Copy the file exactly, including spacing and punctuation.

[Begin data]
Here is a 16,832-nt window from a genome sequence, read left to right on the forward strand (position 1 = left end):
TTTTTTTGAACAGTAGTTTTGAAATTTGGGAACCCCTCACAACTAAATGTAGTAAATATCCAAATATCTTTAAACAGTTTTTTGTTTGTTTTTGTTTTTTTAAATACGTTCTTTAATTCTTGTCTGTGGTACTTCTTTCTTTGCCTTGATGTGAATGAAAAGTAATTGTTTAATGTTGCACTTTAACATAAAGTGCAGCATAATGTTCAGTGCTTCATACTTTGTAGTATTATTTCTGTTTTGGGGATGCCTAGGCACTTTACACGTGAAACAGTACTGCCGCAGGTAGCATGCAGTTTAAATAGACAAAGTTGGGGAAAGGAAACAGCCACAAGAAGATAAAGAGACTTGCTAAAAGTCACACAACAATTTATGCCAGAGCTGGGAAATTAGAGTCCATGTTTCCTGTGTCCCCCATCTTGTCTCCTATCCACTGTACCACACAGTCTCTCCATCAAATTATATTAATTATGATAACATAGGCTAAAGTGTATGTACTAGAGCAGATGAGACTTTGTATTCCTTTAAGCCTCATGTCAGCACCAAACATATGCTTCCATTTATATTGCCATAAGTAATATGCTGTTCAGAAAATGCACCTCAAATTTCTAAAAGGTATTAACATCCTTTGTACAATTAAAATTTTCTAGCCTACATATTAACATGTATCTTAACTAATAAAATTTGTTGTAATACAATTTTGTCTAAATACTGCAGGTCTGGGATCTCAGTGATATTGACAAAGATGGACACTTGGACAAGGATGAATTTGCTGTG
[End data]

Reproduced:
Here is a 16,832-nt window from a genome sequence, read left to right on the forward strand (position 1 = left end):
TTTTTTTGAACAGTAGTTTTGAAATTTGGGAACCCCTCACAACTAAATGTAGTAAATATCCAAATATCTTTAAACAGTTTTTTGTTTGTTTTTGTTTTTTTAAATACGTTCTTTAATTCTTGTCTGTGGTACTTCTTTCTTTGCCTTGATGTGAATGAAAAGTAATTGTTTAATGTTGCACTTTAACATAAAGTGCAGCATAATGTTCAGTGCTTCATACTTTGTAGTATTATTTCTGTTTTGGGGATGCCTAGGCACTTTACACGTGAAACAGTACTGCCGCAGGTAGCATGCAGTTTAAATAGACAAAGTTGGGGAAAGGAAACAGCCACAAGAAGATAAAGAGACTTGCTAAAAGTCACACAACAATTTATGCCAGAGCTGGGAAATTAGAGTCCATGTTTCCTGTGTCCCCCATCTTGTCTCCTATCCACTGTACCACACAGTCTCTCCATCAAATTATATTAATTATGATAACATAGGCTAAAGTGTATGTACTAGAGCAGATGAGACTTTGTATTCCTTTAAGCCTCATGTCAGCACCAAACATATGCTTCCATTTATATTGCCATAAGTAATATGCTGTTCAGAAAATGCACCTCAAATTTCTAAAAGGTATTAACATCCTTTGTACAATTAAAATTTTCTAGCCTACATATTAACATGTATCTTAACTAATAAAATTTGTTGTAATACAATTTTGTCTAAATACTGCAGGTCTGGGATCTCAGTGATATTGACAAAGATGGACACTTGGACAAGGATGAATTTGCTGTG